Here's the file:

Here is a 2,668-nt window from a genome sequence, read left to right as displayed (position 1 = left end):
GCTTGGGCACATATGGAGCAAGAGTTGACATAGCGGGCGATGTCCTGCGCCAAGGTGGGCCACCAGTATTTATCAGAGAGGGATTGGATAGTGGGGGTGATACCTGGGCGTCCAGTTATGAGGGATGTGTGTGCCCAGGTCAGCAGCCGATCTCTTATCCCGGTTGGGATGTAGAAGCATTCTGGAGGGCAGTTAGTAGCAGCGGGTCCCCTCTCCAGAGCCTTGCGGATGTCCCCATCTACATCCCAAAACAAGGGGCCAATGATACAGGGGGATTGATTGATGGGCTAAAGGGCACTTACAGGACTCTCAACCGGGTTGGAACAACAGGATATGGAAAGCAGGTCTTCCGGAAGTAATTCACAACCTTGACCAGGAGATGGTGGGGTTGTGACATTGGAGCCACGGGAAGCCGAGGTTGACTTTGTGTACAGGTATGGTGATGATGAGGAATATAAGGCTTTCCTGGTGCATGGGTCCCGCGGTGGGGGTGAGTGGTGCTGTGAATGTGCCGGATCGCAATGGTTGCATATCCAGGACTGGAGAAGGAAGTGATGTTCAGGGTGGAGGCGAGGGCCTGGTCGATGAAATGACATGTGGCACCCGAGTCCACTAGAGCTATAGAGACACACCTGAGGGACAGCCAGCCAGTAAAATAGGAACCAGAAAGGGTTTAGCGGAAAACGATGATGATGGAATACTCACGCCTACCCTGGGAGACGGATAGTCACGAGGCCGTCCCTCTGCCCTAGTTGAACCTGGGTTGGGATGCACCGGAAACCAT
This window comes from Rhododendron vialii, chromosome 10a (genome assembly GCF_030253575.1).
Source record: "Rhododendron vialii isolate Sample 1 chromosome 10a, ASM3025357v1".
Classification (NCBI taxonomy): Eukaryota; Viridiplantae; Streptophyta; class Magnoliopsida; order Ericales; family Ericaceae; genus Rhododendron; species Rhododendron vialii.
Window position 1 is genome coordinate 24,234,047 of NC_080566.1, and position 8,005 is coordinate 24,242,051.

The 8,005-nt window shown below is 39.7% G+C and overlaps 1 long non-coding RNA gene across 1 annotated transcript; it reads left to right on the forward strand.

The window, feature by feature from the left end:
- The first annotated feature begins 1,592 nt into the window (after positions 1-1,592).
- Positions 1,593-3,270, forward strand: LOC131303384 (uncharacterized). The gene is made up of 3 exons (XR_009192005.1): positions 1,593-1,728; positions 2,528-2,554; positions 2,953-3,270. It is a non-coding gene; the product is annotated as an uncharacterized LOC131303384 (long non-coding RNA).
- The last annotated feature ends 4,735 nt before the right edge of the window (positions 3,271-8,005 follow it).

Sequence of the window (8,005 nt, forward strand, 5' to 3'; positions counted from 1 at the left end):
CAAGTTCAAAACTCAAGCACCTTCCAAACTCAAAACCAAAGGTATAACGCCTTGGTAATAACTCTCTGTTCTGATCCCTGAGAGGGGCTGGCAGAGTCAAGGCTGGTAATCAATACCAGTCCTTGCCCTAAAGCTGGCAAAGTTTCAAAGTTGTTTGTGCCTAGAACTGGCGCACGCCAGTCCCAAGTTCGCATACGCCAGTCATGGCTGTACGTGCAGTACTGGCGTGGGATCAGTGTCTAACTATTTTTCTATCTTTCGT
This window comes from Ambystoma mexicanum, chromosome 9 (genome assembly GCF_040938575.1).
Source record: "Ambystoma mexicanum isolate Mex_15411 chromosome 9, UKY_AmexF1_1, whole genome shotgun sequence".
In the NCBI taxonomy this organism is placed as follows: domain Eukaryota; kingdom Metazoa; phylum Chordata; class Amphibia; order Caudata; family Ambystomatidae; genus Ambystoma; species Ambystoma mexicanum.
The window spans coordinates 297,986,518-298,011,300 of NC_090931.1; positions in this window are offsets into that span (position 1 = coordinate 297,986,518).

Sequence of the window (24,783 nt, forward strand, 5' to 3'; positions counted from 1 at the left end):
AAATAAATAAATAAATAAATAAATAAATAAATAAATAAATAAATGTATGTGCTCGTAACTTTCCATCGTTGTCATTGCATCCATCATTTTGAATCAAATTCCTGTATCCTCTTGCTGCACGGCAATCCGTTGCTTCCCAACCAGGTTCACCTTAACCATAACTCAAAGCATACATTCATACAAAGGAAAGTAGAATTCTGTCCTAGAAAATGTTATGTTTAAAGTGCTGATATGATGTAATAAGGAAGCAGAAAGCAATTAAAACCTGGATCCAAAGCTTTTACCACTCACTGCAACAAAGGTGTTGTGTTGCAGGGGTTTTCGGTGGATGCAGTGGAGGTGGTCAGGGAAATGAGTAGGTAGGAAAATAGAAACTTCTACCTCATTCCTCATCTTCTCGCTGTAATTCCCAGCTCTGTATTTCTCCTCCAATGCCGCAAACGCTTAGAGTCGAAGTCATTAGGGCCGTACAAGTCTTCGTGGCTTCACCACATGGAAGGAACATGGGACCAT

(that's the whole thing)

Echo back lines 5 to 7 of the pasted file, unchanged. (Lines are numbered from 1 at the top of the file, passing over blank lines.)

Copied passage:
Classification (NCBI taxonomy): Eukaryota; Viridiplantae; Streptophyta; class Magnoliopsida; order Ericales; family Ericaceae; genus Rhododendron; species Rhododendron vialii.
Window position 1 is genome coordinate 24,234,047 of NC_080566.1, and position 8,005 is coordinate 24,242,051.

The 8,005-nt window shown below is 39.7% G+C and overlaps 1 long non-coding RNA gene across 1 annotated transcript; it reads left to right on the forward strand.